corps

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See also: Corps

English[edit]

Etymology 1[edit]

From French corps d'armée (literally army body), from Latin corpus (body). Doublet of corpse and corpus. See also English riff.

Pronunciation[edit]

Singular
Plural

Noun[edit]

corps (plural corps)

  1. (military) A battlefield formation composed of two or more divisions.
  2. An organized group of people united by a common purpose.
    • diplomatic corps
    • White House press corps
Related terms[edit]

Translations[edit]

Etymology 2[edit]

Clipping.

Noun[edit]

corps

  1. plural of corp

Anagrams[edit]


Bourguignon[edit]

Etymology[edit]

From Latin corpus.

Noun[edit]

corps m (plural corps)

  1. body

Dutch[edit]

Etymology[edit]

Borrowed from French corps, from Middle French cors, from Old French cors, from Latin corpus. Doublet of corpus.

Pronunciation[edit]

Noun[edit]

corps n (plural corpsen or corpora, diminutive corpsje n)

  1. student society, especially a traditional and hierarchical one
  2. Superseded spelling of korps.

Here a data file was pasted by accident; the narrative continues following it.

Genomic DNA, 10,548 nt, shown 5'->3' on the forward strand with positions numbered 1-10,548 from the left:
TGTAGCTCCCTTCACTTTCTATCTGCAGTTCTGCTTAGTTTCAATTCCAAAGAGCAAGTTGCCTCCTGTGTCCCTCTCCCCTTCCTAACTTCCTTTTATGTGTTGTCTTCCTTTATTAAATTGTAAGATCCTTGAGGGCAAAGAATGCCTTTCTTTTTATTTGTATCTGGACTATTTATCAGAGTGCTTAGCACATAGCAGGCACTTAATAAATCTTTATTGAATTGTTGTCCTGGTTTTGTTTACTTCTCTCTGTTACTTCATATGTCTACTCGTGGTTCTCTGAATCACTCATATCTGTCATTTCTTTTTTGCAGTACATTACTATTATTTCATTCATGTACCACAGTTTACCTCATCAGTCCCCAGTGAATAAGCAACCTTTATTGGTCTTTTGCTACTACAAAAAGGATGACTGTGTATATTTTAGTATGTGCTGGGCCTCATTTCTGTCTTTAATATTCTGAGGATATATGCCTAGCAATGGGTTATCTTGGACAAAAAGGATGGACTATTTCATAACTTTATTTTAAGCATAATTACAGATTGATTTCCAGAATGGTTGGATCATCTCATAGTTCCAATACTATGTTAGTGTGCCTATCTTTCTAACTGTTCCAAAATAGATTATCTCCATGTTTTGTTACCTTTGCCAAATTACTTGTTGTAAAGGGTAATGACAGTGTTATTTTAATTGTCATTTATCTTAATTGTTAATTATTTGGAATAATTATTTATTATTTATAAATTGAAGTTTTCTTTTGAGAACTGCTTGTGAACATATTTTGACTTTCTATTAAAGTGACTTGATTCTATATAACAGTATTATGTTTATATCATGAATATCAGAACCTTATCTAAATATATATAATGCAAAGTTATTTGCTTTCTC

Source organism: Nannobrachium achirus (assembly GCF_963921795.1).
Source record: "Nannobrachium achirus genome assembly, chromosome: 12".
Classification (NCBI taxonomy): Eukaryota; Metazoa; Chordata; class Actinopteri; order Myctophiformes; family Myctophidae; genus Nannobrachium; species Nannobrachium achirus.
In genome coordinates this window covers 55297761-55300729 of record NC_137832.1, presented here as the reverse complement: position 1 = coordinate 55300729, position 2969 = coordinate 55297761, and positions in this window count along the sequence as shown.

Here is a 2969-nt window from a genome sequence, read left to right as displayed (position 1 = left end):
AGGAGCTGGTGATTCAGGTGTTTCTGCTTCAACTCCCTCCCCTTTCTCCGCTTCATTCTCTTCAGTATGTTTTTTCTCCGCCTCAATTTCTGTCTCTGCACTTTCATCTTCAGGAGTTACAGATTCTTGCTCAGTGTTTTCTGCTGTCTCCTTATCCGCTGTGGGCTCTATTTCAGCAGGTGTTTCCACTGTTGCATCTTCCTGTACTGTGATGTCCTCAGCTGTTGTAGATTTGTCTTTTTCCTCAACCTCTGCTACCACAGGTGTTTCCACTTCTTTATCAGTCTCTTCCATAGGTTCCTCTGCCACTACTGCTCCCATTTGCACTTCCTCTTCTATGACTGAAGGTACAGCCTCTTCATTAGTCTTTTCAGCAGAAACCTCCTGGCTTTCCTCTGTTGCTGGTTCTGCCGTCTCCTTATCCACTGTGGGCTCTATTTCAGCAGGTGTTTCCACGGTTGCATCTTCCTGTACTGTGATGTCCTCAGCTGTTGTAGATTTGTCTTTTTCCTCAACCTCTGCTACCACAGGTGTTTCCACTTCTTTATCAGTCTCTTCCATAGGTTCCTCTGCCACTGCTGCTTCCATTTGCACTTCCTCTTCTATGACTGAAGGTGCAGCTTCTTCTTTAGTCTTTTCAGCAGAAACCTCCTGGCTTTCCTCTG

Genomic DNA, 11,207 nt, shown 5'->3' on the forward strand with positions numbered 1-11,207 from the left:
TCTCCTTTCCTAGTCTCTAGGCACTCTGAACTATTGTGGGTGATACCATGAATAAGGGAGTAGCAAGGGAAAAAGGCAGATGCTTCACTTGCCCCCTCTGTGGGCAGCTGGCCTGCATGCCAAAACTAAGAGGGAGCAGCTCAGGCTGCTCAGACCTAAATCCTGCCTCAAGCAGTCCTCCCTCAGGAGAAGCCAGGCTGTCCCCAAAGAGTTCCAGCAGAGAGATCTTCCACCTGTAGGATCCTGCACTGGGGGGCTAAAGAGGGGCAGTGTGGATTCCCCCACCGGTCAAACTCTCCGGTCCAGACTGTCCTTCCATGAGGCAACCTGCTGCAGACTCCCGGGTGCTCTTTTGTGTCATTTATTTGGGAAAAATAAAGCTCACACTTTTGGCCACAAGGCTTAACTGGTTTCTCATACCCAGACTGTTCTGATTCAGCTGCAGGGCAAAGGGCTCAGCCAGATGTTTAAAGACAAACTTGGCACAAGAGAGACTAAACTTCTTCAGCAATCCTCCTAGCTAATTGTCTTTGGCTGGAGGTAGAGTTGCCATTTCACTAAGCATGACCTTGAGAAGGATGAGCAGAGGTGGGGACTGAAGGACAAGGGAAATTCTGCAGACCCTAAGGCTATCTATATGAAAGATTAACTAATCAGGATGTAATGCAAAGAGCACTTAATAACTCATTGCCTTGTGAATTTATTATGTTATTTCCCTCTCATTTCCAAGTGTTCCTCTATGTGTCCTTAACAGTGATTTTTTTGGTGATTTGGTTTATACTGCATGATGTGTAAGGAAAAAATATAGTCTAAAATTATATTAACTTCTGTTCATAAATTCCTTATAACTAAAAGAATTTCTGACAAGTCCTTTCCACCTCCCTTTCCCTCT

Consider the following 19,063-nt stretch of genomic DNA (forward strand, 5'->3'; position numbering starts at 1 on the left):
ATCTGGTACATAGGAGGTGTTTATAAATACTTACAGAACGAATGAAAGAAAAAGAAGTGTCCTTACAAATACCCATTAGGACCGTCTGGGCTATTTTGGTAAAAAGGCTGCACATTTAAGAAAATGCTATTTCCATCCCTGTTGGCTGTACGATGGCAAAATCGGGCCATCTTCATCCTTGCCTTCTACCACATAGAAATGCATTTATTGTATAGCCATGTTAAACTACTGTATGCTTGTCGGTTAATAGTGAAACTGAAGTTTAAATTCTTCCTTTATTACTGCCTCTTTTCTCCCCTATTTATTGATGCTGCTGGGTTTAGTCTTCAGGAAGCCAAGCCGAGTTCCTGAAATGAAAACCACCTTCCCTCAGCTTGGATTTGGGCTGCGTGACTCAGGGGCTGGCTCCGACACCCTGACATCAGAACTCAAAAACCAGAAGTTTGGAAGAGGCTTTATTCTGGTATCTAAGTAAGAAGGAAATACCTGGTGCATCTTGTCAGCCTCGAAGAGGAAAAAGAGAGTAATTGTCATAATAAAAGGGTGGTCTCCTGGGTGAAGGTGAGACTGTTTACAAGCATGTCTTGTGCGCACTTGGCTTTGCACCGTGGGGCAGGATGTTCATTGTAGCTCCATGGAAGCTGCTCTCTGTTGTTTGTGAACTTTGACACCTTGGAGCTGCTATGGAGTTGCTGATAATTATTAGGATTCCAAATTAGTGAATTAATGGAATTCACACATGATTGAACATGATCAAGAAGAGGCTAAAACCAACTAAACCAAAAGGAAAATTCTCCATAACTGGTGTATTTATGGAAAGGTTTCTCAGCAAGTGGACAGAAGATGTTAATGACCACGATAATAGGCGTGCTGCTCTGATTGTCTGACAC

Usage notes[edit]

Traditional student societies tend to prescribe the plural corpora, in regular language the plural corpsen is more common.

Synonyms[edit]

Derived terms[edit]


French[edit]

Etymology[edit]

From Middle French cors, from Old French cors, inherited from Latin corpus (body), from Proto-Indo-European *ḱrep-. The p was added back to reflect the Latin etymology. Doublet of corpus.

Pronunciation[edit]

Noun[edit]

corps m (plural corps)

  1. body
  2. (mathematics) field (in abstract algebra)
  3. (military) corps

Derived terms[edit]

Descendants[edit]

  • Karipúna Creole French:
  • Danish: korps
  • English: corps
  • Dutch: corps, korps
  • German: Korps
  • Norwegian Bokmål: korps
  • Norwegian Nynorsk: korps
  • Swedish: kår

Further reading[edit]

Anagrams[edit]